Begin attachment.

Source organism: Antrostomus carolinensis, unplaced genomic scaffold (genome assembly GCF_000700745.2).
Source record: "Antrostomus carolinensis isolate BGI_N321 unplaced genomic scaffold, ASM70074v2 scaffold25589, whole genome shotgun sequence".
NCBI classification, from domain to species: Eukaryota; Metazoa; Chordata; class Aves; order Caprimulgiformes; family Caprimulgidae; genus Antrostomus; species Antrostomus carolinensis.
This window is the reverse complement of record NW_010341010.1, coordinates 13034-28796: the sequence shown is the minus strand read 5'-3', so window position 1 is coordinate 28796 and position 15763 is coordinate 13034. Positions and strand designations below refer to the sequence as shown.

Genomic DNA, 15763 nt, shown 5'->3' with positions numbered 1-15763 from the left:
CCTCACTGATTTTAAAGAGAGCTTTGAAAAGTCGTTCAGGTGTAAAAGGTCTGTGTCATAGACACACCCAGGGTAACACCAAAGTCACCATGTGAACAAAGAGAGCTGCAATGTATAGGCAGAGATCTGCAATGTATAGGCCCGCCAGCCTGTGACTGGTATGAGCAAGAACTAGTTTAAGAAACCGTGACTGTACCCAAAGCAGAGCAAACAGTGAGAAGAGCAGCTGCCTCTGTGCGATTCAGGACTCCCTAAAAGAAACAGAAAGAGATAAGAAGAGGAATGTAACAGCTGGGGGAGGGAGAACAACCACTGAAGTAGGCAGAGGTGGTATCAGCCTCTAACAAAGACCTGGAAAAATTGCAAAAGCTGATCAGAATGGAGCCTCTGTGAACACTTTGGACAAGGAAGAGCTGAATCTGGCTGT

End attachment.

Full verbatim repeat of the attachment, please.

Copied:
Source organism: Antrostomus carolinensis, unplaced genomic scaffold (genome assembly GCF_000700745.2).
Source record: "Antrostomus carolinensis isolate BGI_N321 unplaced genomic scaffold, ASM70074v2 scaffold25589, whole genome shotgun sequence".
NCBI classification, from domain to species: Eukaryota; Metazoa; Chordata; class Aves; order Caprimulgiformes; family Caprimulgidae; genus Antrostomus; species Antrostomus carolinensis.
This window is the reverse complement of record NW_010341010.1, coordinates 13034-28796: the sequence shown is the minus strand read 5'-3', so window position 1 is coordinate 28796 and position 15763 is coordinate 13034. Positions and strand designations below refer to the sequence as shown.

Genomic DNA, 15763 nt, shown 5'->3' with positions numbered 1-15763 from the left:
CCTCACTGATTTTAAAGAGAGCTTTGAAAAGTCGTTCAGGTGTAAAAGGTCTGTGTCATAGACACACCCAGGGTAACACCAAAGTCACCATGTGAACAAAGAGAGCTGCAATGTATAGGCAGAGATCTGCAATGTATAGGCCCGCCAGCCTGTGACTGGTATGAGCAAGAACTAGTTTAAGAAACCGTGACTGTACCCAAAGCAGAGCAAACAGTGAGAAGAGCAGCTGCCTCTGTGCGATTCAGGACTCCCTAAAAGAAACAGAAAGAGATAAGAAGAGGAATGTAACAGCTGGGGGAGGGAGAACAACCACTGAAGTAGGCAGAGGTGGTATCAGCCTCTAACAAAGACCTGGAAAAATTGCAAAAGCTGATCAGAATGGAGCCTCTGTGAACACTTTGGACAAGGAAGAGCTGAATCTGGCTGT